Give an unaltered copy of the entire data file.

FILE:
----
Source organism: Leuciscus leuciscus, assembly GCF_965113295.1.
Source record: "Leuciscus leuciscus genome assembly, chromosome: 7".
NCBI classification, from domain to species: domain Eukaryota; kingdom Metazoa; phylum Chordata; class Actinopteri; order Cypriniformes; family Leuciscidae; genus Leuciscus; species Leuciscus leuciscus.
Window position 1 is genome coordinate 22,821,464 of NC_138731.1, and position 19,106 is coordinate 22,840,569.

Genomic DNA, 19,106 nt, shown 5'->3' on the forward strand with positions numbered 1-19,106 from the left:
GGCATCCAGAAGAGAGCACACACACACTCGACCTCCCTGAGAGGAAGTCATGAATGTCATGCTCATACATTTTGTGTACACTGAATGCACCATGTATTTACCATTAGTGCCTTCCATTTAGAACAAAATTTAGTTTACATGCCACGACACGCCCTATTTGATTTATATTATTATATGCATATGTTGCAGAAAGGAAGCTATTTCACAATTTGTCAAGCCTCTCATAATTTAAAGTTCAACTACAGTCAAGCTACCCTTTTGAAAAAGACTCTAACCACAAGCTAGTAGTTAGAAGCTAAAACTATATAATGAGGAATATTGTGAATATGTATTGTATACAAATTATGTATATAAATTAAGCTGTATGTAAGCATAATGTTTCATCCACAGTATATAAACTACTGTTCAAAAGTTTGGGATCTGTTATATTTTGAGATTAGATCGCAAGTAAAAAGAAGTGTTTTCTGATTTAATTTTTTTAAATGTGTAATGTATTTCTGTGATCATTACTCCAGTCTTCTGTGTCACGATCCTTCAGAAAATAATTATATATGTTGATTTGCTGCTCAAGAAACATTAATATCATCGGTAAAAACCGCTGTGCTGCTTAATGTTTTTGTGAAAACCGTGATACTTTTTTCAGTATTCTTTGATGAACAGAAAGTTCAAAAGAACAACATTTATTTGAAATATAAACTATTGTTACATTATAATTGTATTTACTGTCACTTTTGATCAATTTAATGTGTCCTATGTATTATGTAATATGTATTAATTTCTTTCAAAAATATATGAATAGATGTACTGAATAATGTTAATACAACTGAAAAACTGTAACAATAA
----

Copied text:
Source organism: Leuciscus leuciscus, assembly GCF_965113295.1.
Source record: "Leuciscus leuciscus genome assembly, chromosome: 7".
NCBI classification, from domain to species: domain Eukaryota; kingdom Metazoa; phylum Chordata; class Actinopteri; order Cypriniformes; family Leuciscidae; genus Leuciscus; species Leuciscus leuciscus.
Window position 1 is genome coordinate 22,821,464 of NC_138731.1, and position 19,106 is coordinate 22,840,569.

Genomic DNA, 19,106 nt, shown 5'->3' on the forward strand with positions numbered 1-19,106 from the left:
GGCATCCAGAAGAGAGCACACACACACTCGACCTCCCTGAGAGGAAGTCATGAATGTCATGCTCATACATTTTGTGTACACTGAATGCACCATGTATTTACCATTAGTGCCTTCCATTTAGAACAAAATTTAGTTTACATGCCACGACACGCCCTATTTGATTTATATTATTATATGCATATGTTGCAGAAAGGAAGCTATTTCACAATTTGTCAAGCCTCTCATAATTTAAAGTTCAACTACAGTCAAGCTACCCTTTTGAAAAAGACTCTAACCACAAGCTAGTAGTTAGAAGCTAAAACTATATAATGAGGAATATTGTGAATATGTATTGTATACAAATTATGTATATAAATTAAGCTGTATGTAAGCATAATGTTTCATCCACAGTATATAAACTACTGTTCAAAAGTTTGGGATCTGTTATATTTTGAGATTAGATCGCAAGTAAAAAGAAGTGTTTTCTGATTTAATTTTTTTAAATGTGTAATGTATTTCTGTGATCATTACTCCAGTCTTCTGTGTCACGATCCTTCAGAAAATAATTATATATGTTGATTTGCTGCTCAAGAAACATTAATATCATCGGTAAAAACCGCTGTGCTGCTTAATGTTTTTGTGAAAACCGTGATACTTTTTTCAGTATTCTTTGATGAACAGAAAGTTCAAAAGAACAACATTTATTTGAAATATAAACTATTGTTACATTATAATTGTATTTACTGTCACTTTTGATCAATTTAATGTGTCCTATGTATTATGTAATATGTATTAATTTCTTTCAAAAATATATGAATAGATGTACTGAATAATGTTAATACAACTGAAAAACTGTAACAATAA